Germany's ruling party is making a hash of choosing its next leader

EUROPE’S MOST important election next year will take place in Germany. So will the runner-up. In the autumn of 2021 Germans will elect a new government, and has promised that she will step down after 16 years as chancellor. Before that, though, Mrs Merkel’s centre-right Christian Democratic Union (CDU) must choose a new leader—and the winner of that vote will be in pole position to succeed her in the chancellery. The CDU’s internal election is therefore crucial for Germany, and beyond. And yet the party is making a monumental hash of it.

The immediate cause is covid-19. The pandemic scuppered the CDU’s first attempt to elect its leader, in April. This week the party scrapped a second party congress, planned for December 4th. Despite a detailed health protocol, including buzzers that would have been triggered whenever those attending got too close to one another, it was considered impossible to organise a mass event just when the virus was rampant. Mrs Merkel has just announced sweeping new restrictions. The CDU now plans either to hold an in-person event early next year, or to conduct a digital congress and ask delegates to vote by post, which will take weeks. (Absurdly, German law appears to rule out an online election.)

Worse, the plan has triggered a bitter party dispute. The chief source of trouble is Friedrich Merz, the leadership candidate with the strongest backing from CDU conservatives. He seems to believe that delay will hurt his chances against his chief rival, Armin Laschet, who is a centrist in the Merkel mould. (A third candidate, Norbert Röttgen, has little chance of victory.) Mr Merz accuses the CDU establishment of using covid-19 as a pretext to damage his candidacy; the party congress was postponed, he says, to help Mr Laschet, who is struggling to gain a following despite his perch as premier of North Rhine-Westphalia, Germany’s largest state.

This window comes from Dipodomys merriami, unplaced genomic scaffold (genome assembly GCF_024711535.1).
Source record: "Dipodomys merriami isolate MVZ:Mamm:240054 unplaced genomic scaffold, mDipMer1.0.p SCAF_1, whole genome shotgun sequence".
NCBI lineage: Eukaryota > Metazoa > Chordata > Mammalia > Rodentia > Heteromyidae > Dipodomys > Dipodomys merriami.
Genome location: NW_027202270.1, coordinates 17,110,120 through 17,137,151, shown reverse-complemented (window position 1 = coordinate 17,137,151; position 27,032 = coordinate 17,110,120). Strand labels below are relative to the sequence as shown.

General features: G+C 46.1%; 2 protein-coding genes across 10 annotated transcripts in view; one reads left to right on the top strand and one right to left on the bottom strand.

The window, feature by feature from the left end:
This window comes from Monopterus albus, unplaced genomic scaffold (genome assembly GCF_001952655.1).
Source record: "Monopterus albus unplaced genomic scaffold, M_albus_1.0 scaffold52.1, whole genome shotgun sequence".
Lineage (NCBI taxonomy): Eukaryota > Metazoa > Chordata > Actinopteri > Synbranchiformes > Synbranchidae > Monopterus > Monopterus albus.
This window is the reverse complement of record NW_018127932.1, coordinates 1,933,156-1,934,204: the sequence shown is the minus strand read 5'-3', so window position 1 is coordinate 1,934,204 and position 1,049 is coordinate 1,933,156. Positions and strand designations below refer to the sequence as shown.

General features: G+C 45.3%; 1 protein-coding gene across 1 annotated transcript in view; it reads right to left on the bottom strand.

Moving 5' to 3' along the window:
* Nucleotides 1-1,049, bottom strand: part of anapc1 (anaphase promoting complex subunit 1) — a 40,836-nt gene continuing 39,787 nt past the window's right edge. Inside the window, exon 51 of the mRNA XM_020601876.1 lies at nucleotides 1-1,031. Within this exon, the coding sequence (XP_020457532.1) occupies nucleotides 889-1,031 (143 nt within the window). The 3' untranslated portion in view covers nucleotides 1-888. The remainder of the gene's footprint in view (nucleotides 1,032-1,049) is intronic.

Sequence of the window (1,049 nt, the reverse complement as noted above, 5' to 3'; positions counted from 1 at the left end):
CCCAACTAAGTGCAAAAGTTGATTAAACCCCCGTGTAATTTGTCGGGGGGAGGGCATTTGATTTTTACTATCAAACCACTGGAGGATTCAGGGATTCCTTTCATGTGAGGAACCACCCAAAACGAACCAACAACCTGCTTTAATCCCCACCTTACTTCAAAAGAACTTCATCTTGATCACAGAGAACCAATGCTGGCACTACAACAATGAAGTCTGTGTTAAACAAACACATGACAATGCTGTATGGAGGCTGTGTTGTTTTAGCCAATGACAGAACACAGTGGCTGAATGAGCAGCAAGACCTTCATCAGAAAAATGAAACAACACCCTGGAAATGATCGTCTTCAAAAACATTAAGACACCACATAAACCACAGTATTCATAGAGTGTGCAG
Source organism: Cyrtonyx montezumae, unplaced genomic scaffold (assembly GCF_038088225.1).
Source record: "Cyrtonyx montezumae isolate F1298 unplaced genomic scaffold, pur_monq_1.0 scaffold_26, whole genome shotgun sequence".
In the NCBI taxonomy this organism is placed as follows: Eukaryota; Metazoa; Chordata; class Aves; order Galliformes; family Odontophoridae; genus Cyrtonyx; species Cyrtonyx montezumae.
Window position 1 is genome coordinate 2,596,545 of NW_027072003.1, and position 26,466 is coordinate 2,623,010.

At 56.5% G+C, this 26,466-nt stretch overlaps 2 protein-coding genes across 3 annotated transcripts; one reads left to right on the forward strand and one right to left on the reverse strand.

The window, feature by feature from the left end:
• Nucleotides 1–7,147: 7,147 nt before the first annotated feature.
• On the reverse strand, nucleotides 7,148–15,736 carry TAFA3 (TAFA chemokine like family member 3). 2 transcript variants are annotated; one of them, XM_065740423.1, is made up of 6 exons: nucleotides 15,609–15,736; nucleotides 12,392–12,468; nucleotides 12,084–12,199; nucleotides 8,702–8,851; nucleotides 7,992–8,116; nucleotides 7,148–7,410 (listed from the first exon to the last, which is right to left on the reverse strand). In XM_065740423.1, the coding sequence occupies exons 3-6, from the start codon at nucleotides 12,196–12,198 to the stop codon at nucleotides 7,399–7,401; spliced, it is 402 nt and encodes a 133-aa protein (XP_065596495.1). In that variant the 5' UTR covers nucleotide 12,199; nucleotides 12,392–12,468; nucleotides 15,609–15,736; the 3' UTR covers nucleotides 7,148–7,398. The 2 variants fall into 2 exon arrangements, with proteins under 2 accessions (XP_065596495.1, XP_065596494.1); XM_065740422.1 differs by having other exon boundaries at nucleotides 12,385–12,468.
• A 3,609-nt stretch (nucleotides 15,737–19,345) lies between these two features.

It is not the first act of political clumsiness by Mr Merz, a former CDU bigwig who quit politics in 2009 only to change his mind and return to the fray two years ago. Party barons are infuriated by his antics as Germany grapples with the steep acceleration in covid-19 caseloads. Mr Merz’s self-pity will not help his case with the 1,001 CDU delegates who must choose their new leader—nor, should he win, with the German electorate.

Yet Mr Merz is right that one of Europe’s most successful parties ought to be able to handle a leadership election without melting down. Postponing the vote could delay other staging-posts before the general election. First, after choosing its leader, the CDU must get together with its Bavarian sister party, the Christian Social Union (CSU), to pick a joint candidate to run for chancellor. Second, that candidate—who will be odds-on to replace Mrs Merkel—will need time to introduce himself to German voters: neither Mr Merz nor Mr Laschet has much of a national profile (unlike Markus Söder, the popular CSU leader, who has an outside chance of taking the candidacy). There are also two crucial state elections to manage in March. No one wants an American-style drawn-out campaign. But next year’s political calendar is starting to look squeezed.

Two years ago Mrs Merkel stepped down as CDU leader, marking the beginning of her long farewell from German politics. The party has since botched its management of her succession at almost every stage. Annegret Kramp-Karrenbauer, Mrs Merkel’s protégée and her successor as leader, resigned earlier this year after failing to stamp her authority on the party. Mrs Merkel’s capable handling of covid-19 has lifted the CDU’s poll ratings. But the contest among the three middle-aged men who are vying to replace her has been dispiritingly dull. At times the party has appeared nervous of allowing too lively a debate for fear of exposing its own divisions.

Yet such splits make debate all the more important. As Mrs Merkel’s reign enters its last year, Germany confronts a fresh set of challenges—immigration, the deepening of euro-zone co-operation, Germany’s policy towards Russia and China, climate change, defence spending and pensions. The CDU urgently needs to talk about the future.

The leadership contest ought to be a chance for the party to thrash out its differences before rallying for a general election that the polls say it is likely to win. But what should be a discussion about vital issues has become a splenetic row over procedure. German voters deserve better.

This article appeared in the Leaders section of the print edition under the headline “The long farewell”

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